Lady Clementina ffinch-ffarowmore
The Hangman’s Daughter is the first in a series of historical mysteries set in seventeenth-century Bavaria, and combines a historical background and characters with a fictional plotline to give us an interesting but intense read.

The book takes us to the town of Schongau, where Jakob Kuisl is the hangman/executioner, having taken over the job from his father, though as the prologue tells us, an incident in his childhood had made him swear off the work. He is also well versed in medical knowledge
...more
Melinda Leigh
Sep 03, 2019 rated it it was amazing  ·  review of another edition
I loved everything about this book, from the story and characters to unexpected bits of humor and historical details.
Lyndz
Sep 28, 2011 rated it really liked it  ·  review of another edition
I liked the last quarter of this book, I struggled with the first three-quarters. I had some issues with the translation. In addition to the flow being off for me in places, there were phrases and words that I had to stop and read again to understand what was meant. In the first half of the book, I found myself skimming large sections of descriptions that did not seem pertinent.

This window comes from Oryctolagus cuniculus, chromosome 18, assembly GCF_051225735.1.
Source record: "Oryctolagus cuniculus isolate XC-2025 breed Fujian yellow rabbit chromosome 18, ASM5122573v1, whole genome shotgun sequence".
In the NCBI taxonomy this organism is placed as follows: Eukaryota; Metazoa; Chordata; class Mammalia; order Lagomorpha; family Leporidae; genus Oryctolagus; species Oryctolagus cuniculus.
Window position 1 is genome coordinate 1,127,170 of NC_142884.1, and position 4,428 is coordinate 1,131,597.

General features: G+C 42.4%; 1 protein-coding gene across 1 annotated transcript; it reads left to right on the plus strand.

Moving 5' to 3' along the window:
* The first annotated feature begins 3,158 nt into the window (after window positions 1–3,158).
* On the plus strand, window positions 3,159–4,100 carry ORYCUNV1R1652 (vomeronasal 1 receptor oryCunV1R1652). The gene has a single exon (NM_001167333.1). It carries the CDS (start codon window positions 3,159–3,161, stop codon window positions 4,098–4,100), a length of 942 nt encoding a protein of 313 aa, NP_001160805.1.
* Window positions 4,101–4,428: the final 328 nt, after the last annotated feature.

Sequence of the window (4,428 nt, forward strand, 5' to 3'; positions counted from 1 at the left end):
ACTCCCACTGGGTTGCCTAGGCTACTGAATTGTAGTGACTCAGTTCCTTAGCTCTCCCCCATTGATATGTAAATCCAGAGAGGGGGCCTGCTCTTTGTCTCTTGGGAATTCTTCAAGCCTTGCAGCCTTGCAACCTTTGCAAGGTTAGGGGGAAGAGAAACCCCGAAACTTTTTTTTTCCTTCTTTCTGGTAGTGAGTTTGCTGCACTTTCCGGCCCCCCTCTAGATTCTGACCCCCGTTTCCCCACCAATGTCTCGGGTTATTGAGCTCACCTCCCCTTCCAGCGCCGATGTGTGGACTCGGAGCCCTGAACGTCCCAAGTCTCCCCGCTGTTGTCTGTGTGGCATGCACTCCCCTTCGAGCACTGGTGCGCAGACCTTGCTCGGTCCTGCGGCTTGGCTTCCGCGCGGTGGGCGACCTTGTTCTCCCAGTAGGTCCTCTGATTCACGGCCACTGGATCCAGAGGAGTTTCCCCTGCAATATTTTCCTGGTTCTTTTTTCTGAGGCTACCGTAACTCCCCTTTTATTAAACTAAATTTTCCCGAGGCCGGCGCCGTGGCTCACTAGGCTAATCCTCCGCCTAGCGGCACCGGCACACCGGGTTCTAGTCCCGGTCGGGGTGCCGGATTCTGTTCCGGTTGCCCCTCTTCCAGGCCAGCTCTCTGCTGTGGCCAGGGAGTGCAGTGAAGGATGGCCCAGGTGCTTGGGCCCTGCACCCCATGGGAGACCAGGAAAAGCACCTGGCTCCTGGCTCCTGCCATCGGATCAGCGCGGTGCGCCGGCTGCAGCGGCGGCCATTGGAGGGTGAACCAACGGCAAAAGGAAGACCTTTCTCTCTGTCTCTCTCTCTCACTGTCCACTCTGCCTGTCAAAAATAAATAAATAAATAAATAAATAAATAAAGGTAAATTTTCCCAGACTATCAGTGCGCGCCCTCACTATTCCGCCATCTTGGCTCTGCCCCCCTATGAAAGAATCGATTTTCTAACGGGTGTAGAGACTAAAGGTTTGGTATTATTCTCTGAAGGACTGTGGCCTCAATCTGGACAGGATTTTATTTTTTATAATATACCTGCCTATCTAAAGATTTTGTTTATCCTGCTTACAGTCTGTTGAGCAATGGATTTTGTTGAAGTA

I had a hard time keeping the lesser characters in the book straight, and that was undoubtedly due to my own inability
...more
Ann Collette
Oct 18, 2011 rated it did not like it  ·  review of another edition
There's been a lot of noise lately about Amazon bypassing major commercial publishers and publishing books directly themselves. Based on this deadly dull "thriller," major commercial publishing has nothing to worry about. I have no idea why it's called THE HANGMAN'S DAUGHTER, cause she doesn't play much of a role in the book. I have no idea why the translator of this book was chosen for the job, since he not only has zero understanding of pace but has no feel at all for the time period the book ...more